July 06, 2020
Removing a rim off of a drop ring vessel is a skill everyone can learn. It is one that takes practice. I produce a number of drop ring vessels in my studio and you can see many of them on this website. This is a reproducible way to remove the rim off a drop ring that uses a wet tile saw. A wine bottle or any used glass bottle will work as a practice tool. Go slow and enjoy the process.
The first time I tried this, it was a disaster. Even after attending courses, I was still searching for a technique that worked for me the majority of the time. Originally, I was taught to score the outside, or inside of the vessel with a glass cutter and then to run the score by tapping with your finger or by tapping of the rim with a very small hammer. This often produced some surprising and crazy good/bad results. Next, I tried using a diamond saw on a dremel/foredom tool. This required 2 people. Someone had to keep the diamond wheel wet while balancing the vessel and the cutting saw. So after many failures and searching, I came up with this process.
After talking with other glass artists who shared their struggles, this video was born. I share my tricks, and a few of my photographs of the lake where my studio/home is located. Nature is a powerful stimulus for much of my work. A good video/blog does not replace a good course and instructor, with one on one instruction. I have given you the data so you can work this out, but do not be afraid to ask for help. It just takes practice. Then it becomes fun and meditative.
If you do 10 practice cuts over a week, you will have this down. I make a warm up cut on a bottle before cutting my actual finished drop vessel. Try a small vessel first before moving to a big vessel. This works with very thin rims or thick rims on large vessels.
Please use all the safety guidelines I have mentioned. Especially, only do this when you are rested and not at the end of a day or distracted. Eye and ear protection are a must.
Sometimes we all experience "heavy gravity days" where no matter how much we try things don't go well. This is not something to do on those days. Be rested and take your time. I must credit Pat Flynn, a good friend and goldsmith/metalsmith extraordinaire, with this term and concept. It is so true. It took me several years to recognize it, and to celebrate the wonderful flows of life.
I also use a dressing stone on my diamond saws blades and flat laps. It is simple and quick and gives me a much better cut. There is a good video from HIS Glassworks. It makes my diamond blades cut better and cleaner. Here is the link to that video: https://www.youtube.com/watch?v=f-jFJd07yTA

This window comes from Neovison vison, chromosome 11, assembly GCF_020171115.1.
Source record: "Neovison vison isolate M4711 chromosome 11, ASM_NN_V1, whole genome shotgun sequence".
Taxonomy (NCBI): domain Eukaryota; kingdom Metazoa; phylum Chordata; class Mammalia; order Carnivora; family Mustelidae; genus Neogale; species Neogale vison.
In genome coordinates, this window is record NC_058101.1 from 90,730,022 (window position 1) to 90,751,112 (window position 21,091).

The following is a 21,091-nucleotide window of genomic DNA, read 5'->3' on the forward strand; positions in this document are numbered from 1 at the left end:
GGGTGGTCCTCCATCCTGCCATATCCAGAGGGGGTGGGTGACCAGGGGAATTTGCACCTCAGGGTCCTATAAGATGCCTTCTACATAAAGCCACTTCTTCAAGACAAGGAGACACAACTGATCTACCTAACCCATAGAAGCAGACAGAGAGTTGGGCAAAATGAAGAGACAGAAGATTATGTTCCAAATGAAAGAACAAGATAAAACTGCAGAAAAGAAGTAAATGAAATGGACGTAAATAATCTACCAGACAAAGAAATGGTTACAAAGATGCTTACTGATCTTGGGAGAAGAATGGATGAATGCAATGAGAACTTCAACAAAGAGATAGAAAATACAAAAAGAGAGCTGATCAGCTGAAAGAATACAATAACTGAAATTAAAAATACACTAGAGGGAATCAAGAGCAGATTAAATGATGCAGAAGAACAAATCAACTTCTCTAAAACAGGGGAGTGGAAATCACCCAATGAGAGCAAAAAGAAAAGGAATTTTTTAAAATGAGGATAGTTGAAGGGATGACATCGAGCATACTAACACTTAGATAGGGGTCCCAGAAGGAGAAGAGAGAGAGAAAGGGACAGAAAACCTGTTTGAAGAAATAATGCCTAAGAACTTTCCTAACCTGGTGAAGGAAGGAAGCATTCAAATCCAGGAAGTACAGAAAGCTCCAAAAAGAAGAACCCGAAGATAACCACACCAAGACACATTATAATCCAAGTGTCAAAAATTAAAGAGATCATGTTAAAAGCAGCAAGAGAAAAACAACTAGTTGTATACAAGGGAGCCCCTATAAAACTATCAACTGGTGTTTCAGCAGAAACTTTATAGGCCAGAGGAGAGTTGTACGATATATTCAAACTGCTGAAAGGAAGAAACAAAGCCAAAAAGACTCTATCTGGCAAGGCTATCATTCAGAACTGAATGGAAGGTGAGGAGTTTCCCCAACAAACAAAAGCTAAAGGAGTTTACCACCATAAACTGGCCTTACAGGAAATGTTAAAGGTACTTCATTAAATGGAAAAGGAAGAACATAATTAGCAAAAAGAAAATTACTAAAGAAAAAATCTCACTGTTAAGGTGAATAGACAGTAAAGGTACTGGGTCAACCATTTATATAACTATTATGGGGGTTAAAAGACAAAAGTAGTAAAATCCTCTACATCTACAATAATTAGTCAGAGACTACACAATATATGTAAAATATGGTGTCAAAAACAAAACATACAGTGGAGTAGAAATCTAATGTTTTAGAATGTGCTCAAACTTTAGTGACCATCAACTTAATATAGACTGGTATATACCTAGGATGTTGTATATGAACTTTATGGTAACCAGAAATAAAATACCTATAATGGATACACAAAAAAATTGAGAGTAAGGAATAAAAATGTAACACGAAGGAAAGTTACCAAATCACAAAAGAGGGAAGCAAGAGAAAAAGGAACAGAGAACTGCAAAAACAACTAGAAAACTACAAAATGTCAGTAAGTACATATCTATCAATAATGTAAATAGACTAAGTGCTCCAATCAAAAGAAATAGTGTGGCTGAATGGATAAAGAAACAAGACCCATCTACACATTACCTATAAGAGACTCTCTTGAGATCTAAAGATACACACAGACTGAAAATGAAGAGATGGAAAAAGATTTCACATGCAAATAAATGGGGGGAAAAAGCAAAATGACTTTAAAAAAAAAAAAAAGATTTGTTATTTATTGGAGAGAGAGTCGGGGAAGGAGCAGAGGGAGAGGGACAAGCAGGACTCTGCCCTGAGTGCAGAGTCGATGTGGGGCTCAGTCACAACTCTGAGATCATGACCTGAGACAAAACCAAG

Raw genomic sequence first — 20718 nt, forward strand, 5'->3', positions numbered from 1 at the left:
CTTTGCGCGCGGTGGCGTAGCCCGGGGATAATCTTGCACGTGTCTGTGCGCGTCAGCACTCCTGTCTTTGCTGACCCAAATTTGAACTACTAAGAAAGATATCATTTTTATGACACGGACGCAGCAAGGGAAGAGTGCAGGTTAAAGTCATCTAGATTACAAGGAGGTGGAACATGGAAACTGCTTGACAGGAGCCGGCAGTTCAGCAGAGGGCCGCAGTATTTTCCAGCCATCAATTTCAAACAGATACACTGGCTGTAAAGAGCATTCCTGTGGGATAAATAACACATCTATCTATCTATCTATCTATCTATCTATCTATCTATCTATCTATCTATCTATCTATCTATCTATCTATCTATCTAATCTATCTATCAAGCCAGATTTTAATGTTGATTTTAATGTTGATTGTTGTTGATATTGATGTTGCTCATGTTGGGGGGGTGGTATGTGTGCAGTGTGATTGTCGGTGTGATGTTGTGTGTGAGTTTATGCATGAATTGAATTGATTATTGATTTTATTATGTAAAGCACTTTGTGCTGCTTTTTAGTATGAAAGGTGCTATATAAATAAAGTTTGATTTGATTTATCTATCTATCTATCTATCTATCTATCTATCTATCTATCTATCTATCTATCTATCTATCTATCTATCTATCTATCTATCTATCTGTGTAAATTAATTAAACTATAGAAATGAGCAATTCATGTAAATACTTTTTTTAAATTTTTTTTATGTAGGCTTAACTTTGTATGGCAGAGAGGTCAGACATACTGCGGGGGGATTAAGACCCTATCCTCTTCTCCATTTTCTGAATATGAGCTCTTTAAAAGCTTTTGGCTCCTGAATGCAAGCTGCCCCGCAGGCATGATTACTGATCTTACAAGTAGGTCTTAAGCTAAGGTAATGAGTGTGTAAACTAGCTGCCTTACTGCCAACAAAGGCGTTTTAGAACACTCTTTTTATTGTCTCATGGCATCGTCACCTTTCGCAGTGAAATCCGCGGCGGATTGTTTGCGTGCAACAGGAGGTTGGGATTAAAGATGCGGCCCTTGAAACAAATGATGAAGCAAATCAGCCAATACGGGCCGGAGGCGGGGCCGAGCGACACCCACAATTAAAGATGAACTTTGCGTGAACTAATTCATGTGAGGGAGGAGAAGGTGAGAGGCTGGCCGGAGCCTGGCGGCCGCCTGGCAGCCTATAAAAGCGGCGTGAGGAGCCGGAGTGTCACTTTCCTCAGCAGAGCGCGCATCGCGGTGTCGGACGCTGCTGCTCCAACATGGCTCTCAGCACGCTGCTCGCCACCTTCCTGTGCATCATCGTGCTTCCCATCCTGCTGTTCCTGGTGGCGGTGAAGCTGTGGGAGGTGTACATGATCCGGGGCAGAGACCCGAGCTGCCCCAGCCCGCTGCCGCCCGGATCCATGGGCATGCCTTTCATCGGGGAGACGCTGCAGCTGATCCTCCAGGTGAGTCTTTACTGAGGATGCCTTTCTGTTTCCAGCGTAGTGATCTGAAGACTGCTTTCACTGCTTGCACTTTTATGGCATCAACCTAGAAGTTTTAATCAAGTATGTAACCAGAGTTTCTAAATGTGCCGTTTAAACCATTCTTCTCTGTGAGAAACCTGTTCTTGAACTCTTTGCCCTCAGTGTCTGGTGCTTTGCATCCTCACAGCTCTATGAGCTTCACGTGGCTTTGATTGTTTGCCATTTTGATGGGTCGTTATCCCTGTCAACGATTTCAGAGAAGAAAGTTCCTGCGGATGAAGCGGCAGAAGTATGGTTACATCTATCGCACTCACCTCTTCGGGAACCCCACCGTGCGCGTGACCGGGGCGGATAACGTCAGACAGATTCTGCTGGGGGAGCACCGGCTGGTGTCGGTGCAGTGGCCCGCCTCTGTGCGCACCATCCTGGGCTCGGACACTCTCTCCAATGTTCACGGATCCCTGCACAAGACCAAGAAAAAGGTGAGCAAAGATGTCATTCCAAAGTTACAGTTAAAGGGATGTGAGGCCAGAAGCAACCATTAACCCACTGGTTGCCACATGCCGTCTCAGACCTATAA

My last tip is to have the area clean where you stand and are using you saw. Remove the clutter. You need to be able to move around. A clean and sharp tool is a must. Use plenty of good light and have fun. Please share your experiences with this technique on my blog in the comment section.
Thank you for your time. I hope this helps.
July 06, 2020
July 06, 2020
I am an artist who practiced spine surgery for many years. The serenity of nature inspires me, and I seek to express a healing presence and tranquility in my art. My work communicates a feeling of peace, harmony and a profound respect for nature and humanity. I use of color, and light to create a visceral response.
I also use my artistic voice to explore the social issues we face as humans and as a society. My works relate to the recognition and acceptance of the many wounds that have been present in our society for far too long. We all need to work together so that we all have equal access to the law, education and healthcare no matter what our race or color.
Defined by time and skill, my artistic practice demands intense patience and attention to detail. The magical pieces in glass and enamel, glow with fabulous color and depth, indicating a lengthy and intricate process, not evident by the casual viewer. When enameling, utilizing a metal substrate of gold, silver, or copper provides a foundation for the piece. Once fabricated, I apply enamel powders to the metal, then fire them at around 1300 to 1500 degrees Fahrenheit. The high temperatures allow the enamel to melt until it is smooth. After they cool, I finish the pieces using diamond wet saws and flat grinders in the cold working process.
Producing my glass vessels requires the use of glass sheets, as well as, glass powders therefore, the glass provides both, the support for the piece and the decorative color. Fusing these materials can take from 24 hours up to 5 days. Some pieces demand many different fusing/cold-working steps. The more colors or different types of glass used in the piece; the more steps involved in creating the final product. My work can be very complex depending on the different colors, textures and glass powders used. I try to make this extremely laborious processes appear seamless in the end.
My journey to the world of art came late in my life, in fact, I always believed that healing was my natural calling. When I was younger, I went to pharmacy school, then, to medical school where I learned to hone my healing abilities. This led to a twenty-five-year career as an orthopedic spine surgeon where I helped many people with broken and injured spines, stand up straight and regain function.
But, like the body with a bad back, life never follows a straight line. After a strenuous medical issue of my own, I found myself challenged to develop a new paradigm for life. I chose art as my new vehicle for my emotional and spiritual healing practice. Now my true passion, on my best days, it provides nirvana, peace and ecstasy. On bad days, a meditative internal mind therapy. Problems and roadblocks stimulate my creativity as I explore color, form, texture and light. I now have a new mechanism for healing through art. Not only have I healed my own body and soul, but hopefully, inspire the healing power in others through my art.